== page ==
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THE ARGENTINE Sergio Chejfec is one of those rare writers who defy categorisation and his essay Notes Toward a Pamphlet (Ugly Duckling Press, £8), skilfully translated by Whitney DeVos, is a good example of why.
Part essay, part short story, as well as a kind of philosophical treaty on poetry, this short text explores with wit and originality the life and creative process of Argentine poet Samich, who often travels by train from the provinces to the working-class outskirts of Buenos Aires.
There he lives in a humble house with a small garden with two trees, under which he often sits to compose his never-published verses. A poet-guru with a cult following, he puts into question the very act of writing, turning the quietness of his suburban life into a work of art.
The text is a profound meditation on the life and work of an introverted and intellectually agile poet very much rooted in the Conurbano — that vast expanse of working-class neighbourhoods that encircle the most affluent areas of Buenos Aires.
Chejfec, who has published numerous works of fiction, poetry and essays, has managed to create a little gem of a book. Filled with wonderful “notes” — luminous ideas and sharp reflections — it’s a memorable pamphlet from a Latin American poet.
When We Cease to Understand the World (Pushkin Press, £14.99) by Chilean writer Benjamin Labatut is a collection of short stories that deals with the limits of science and what lies beyond those limits.
From the story of Fritz Haber, the German chemist and Nobel laureate who co-invented the process to secure food production for a large part of the global population and yet became responsible for the use of poison gas in WWI that killed thousands of people, to that of French mathematician Alexander Grothendieck, a leading figure in the creation of modern algebraic geometry but who later withdrew completely from public life, these fast-paced stories are a wonderful reminder of the troubled minds behind some of the most profound scientific explorations.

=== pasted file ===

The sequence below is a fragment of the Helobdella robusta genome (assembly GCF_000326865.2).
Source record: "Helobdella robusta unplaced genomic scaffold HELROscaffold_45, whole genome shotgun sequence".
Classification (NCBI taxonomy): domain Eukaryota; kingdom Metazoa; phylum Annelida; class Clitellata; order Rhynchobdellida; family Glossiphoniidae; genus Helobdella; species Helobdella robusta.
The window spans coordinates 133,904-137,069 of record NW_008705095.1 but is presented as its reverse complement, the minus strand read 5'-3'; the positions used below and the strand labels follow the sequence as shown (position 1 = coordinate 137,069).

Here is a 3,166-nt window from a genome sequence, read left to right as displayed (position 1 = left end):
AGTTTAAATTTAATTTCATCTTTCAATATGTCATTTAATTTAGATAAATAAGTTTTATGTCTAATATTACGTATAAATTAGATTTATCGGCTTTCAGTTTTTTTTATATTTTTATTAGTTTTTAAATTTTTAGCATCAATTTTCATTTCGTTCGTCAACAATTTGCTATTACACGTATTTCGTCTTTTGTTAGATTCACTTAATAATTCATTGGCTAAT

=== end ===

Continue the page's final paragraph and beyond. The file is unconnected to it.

The book, part scientific exposition, part fiction, helps to understand the inner lives of people who made unparalleled discoveries in the 20th century, at the same time revealing that fine line between progress and destruction, genius and madness, order and total chaos.
Labatut’s brilliant fiction allows the reader to grasp some of the most complex and abstract debates in mathematics and modern physics which, the author explained in a recent interview, “allows you to have an intuitive understanding of their meaning.”
A captivating book, full of discoveries and scientific revelations, this marvellous work is very difficult to put down.
Very few poetry books have had so much influence and inspired so many young poets in Latin America as Diana’s Tree (Shearsman Books, £10.95) by Argentinean poet Alejandra Pizarnik (1936-1972).
The collection, written by Pizarnik in 1962 while she was living in Paris, comprises 38 exquisite and powerful short poems which are some of her most loved and better known, now beautifully translated from the Spanish by Anna Morales.
A child of Russian Jews who emigrated to Buenos Aires, Pizarnik spoke Yiddish at home and was a proficient translator in French, allowing her to permeate her dreamy and often dark poems with a sense of strangeness and displacement.
Another Latin American poet who has left a remarkable legacy in 20th-century Hispanic poetry is Chilean Vicente Huidobro (1893-1948). Paris 1925: Ordinary Autumn & All of a Sudden (Shearsman Books, £12.95) is a compendium of two collections Huidobro wrote in Spanish and French while living in France.
These are poems that can be read as the seeds that later will develop into some of the most beautiful avant-garde poems ever written in Spanish. Translated by Tony Frazer with great care and love, this book reveals the deep influence Dada, surrealism and the visual language of modern painting had on the poet’s mind.
Among my favourites is Funeral Poem, dedicated by Huidobro to his fellow poet Guillaume Apollinaire, one of the most impassioned defenders of cubism and a forefather of surrealism.
“In the midst of this celestial humming/Everywhere you meet your aged hours/The wind is black and there are stalactites in my voice/Tell me Guillaume/Have you lost the key to infinity/An impatient star was about to say it was cold/The sharp rain begins stitching the night.”
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